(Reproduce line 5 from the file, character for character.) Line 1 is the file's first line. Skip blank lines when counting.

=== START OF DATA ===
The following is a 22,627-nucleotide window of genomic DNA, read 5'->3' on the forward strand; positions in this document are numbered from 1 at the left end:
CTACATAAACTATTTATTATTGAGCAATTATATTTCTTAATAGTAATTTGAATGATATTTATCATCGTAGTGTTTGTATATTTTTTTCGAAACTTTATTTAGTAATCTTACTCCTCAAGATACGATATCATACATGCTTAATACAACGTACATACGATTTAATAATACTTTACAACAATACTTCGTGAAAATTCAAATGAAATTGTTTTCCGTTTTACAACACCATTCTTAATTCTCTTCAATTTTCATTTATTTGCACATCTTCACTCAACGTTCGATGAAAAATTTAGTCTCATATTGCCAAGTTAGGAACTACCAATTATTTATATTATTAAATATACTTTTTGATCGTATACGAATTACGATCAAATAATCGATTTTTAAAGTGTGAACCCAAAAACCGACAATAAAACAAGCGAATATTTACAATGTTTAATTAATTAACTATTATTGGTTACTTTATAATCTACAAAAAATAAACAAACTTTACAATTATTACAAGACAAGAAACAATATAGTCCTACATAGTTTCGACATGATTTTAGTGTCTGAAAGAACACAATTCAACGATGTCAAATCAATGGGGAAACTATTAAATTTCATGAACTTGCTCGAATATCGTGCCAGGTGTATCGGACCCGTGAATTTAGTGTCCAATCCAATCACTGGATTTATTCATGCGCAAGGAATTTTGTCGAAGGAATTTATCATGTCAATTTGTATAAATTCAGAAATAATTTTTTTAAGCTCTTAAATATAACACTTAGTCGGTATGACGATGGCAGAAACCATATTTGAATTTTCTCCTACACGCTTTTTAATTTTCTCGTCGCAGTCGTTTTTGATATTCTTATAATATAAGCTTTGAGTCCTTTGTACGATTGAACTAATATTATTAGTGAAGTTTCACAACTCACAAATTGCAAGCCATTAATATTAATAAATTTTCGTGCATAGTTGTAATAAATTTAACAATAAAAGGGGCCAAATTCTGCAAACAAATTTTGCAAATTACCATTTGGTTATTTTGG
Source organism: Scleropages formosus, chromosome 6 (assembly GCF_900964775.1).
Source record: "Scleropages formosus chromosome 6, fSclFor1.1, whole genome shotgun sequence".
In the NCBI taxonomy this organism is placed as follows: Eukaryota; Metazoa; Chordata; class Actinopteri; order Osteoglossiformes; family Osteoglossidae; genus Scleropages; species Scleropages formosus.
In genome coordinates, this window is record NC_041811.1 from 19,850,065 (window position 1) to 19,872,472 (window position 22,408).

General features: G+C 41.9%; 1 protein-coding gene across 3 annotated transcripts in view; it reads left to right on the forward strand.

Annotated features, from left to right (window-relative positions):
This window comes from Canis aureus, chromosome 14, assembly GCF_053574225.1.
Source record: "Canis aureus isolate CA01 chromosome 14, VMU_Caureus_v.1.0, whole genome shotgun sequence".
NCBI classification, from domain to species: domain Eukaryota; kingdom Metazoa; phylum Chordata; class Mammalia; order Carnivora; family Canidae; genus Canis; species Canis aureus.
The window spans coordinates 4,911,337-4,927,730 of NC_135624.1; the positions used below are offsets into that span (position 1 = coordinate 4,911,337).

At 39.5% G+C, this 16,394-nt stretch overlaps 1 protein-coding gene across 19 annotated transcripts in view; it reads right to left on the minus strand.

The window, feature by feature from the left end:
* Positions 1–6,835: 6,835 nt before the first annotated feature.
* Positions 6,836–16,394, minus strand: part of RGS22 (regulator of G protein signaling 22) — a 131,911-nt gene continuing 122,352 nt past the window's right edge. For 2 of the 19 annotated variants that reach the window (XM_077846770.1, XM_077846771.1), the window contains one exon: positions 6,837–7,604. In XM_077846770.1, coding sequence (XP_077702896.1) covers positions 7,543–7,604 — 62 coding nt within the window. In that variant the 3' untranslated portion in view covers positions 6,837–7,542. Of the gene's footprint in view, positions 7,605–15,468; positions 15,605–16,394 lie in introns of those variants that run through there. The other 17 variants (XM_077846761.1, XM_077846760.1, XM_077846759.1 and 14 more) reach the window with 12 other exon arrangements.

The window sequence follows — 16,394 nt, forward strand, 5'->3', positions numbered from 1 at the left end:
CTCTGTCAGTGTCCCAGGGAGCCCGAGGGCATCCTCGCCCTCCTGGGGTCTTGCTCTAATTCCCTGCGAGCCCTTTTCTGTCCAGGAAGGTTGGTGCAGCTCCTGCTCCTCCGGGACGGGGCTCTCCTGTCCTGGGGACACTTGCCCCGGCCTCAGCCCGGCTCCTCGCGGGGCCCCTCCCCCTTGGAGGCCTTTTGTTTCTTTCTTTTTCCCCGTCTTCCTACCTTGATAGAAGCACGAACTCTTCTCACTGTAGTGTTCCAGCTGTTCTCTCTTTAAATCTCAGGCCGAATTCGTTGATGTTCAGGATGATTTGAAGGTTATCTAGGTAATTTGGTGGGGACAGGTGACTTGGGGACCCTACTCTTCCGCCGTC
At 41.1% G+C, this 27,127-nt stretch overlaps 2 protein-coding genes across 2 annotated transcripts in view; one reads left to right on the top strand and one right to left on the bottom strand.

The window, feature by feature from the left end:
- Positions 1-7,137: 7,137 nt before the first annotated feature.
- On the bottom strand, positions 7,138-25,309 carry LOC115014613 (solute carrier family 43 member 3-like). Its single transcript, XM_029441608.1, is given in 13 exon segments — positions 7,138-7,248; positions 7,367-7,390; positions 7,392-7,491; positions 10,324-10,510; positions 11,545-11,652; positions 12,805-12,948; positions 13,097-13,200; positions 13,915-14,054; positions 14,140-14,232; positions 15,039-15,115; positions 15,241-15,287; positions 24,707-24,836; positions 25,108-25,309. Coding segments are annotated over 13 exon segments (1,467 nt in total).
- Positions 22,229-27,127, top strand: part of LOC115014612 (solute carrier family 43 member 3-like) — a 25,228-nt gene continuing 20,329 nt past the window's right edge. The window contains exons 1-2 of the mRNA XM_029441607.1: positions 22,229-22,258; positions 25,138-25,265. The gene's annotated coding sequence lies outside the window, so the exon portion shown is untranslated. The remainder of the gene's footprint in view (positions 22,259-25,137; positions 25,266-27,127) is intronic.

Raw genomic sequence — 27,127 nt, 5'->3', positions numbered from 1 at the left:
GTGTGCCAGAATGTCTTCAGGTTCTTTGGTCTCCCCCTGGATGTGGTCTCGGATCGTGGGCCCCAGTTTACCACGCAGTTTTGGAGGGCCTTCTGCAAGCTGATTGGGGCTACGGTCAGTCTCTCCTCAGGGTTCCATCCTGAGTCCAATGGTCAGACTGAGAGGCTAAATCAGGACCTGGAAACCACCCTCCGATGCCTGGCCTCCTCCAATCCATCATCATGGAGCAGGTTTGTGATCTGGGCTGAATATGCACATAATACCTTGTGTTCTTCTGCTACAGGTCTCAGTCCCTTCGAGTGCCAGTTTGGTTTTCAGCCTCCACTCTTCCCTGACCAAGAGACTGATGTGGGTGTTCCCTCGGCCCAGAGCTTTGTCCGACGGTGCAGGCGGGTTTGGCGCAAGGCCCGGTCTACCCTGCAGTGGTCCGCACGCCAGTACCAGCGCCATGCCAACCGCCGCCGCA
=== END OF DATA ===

In the NCBI taxonomy this organism is placed as follows: Eukaryota; Metazoa; Chordata; class Actinopteri; order Osteoglossiformes; family Osteoglossidae; genus Scleropages; species Scleropages formosus.